Friday, February 5, 2010
Susan Kurland, the current Assistant Secretary for Aviation and International Affairs at the Department of Transportation addressed the ABA Forum on Air and Space Law last week in Washington, D.C. (available here) on key points of U.S. international aviation policy. Of particular interest were her remarks on the state of U.S./EC second stage negotiations and the future of antitrust immunity for airline alliances.
On the U.S./EC negotiations, she reaffirmed U.S. commitment to finalizing a second agreement and identified security, regulatory cooperation, and the role of the 2007 Air Transport Agreement's Joint Committee as areas where progress had been made. At the same time she indicated that the U.S. was not prepared to relax its foreign investment restrictions for airlines, noting that Congressional action would have to be taken first. Conspicuously absent from her remarks was the issue of cabotage despite the fact the EU has singled it out as a negotiating point.
As for antitrust immunity, Kurland implicitly rejected the contention that immunity proceedings were policy driven by stating that "the Department has granted antitrust immunity only in cases where it has determined that doing so would enhance competition and provide consumers with a broader choice of options and other benefits not otherwise available." While cognizant of the fact that U.S. open skies partners "have a strong interest in the Department's disposition of immunity cases involving their airlines," Kurland again "emphasize[d] that the review of each application, and its ultimate disposition, is based on the specific merits of each particular application."
Wednesday, February 3, 2010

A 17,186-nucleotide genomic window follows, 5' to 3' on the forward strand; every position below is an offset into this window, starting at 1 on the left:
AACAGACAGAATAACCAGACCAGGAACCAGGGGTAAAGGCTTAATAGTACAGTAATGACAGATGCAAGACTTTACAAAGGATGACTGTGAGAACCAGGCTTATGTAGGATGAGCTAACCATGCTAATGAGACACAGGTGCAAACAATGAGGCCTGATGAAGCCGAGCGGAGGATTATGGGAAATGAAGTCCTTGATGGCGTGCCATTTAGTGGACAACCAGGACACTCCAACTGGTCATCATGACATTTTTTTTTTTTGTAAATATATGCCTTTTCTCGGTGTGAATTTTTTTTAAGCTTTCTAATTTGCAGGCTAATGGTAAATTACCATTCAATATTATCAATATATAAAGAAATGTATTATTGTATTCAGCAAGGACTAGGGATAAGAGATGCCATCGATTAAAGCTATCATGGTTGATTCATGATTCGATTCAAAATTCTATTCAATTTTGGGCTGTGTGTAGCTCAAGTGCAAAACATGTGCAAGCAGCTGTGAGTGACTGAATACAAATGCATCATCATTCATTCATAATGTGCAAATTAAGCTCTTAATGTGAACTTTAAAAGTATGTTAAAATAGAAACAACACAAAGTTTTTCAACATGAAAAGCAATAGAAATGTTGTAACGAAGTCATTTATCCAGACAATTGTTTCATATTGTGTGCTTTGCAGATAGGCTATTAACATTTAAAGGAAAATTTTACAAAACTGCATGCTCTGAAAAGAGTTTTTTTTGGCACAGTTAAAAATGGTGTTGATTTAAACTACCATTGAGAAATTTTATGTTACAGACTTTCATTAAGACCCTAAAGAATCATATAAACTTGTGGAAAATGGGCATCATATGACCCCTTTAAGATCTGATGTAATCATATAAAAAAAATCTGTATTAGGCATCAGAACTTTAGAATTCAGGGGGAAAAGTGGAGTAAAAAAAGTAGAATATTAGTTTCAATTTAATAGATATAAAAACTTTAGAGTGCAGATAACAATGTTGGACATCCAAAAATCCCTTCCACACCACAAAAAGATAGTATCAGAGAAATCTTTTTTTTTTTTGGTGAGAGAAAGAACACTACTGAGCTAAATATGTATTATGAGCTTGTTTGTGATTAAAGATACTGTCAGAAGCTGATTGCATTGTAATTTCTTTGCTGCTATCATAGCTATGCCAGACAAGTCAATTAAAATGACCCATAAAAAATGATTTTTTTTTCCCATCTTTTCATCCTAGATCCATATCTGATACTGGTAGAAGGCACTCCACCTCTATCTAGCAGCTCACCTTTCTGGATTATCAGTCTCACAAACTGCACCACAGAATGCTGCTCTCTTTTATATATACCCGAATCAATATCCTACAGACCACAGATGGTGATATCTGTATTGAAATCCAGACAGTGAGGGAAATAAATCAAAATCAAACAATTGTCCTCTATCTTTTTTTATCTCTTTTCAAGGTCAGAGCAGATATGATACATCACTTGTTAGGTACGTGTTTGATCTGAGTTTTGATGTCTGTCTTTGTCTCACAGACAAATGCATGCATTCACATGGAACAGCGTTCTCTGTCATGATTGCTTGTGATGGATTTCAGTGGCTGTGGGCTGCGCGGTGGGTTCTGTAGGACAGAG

According to a story out today, Virgin Atlantic CEO Steve Ridgway is calling on the European Union to take retaliatory measures against the United States under the 2007 U.S./EC Air Transport Agreement if the U.S. fails to raise its 25% limit on foreign investment in its airlines and grant EU carriers cabotage rights by the end of the year. See Steven Rothwell, EU Should Scrap U.S. Open Skies Benefits, Virgin Says, Bloomberg, Feb. 3, 2010 (available here). Under the 2007 Agreement, if either party is dissatisfied with the outcome of negotiations for a "second stage" treaty by November 2010, they may suspend some or all of the rights granted in the original agreement. See 2007 U.S./EC Air Transport Agreement, art. 21(3), 2007 O.J. (L 134). 4.
If the EU follows through on Ridgway's advice, it could mean a return to the days when only American Airlines and United had authorization to fly to and from London Heathrow Airport and a concomitant loss of traffic rights for Delta Airlines, Continental, and US Airways. On the other hand, EU carriers such as British Airways could also find their rights to operate services to and from the U.S. curtailed. What a suspension would ultimately amount to is an aviation trade war between the two largest air transport markets in the world. Given the tough economic climate and the massive financial losses incurred by carriers on both sides of the Atlantic, the impact of a war would prove devastating.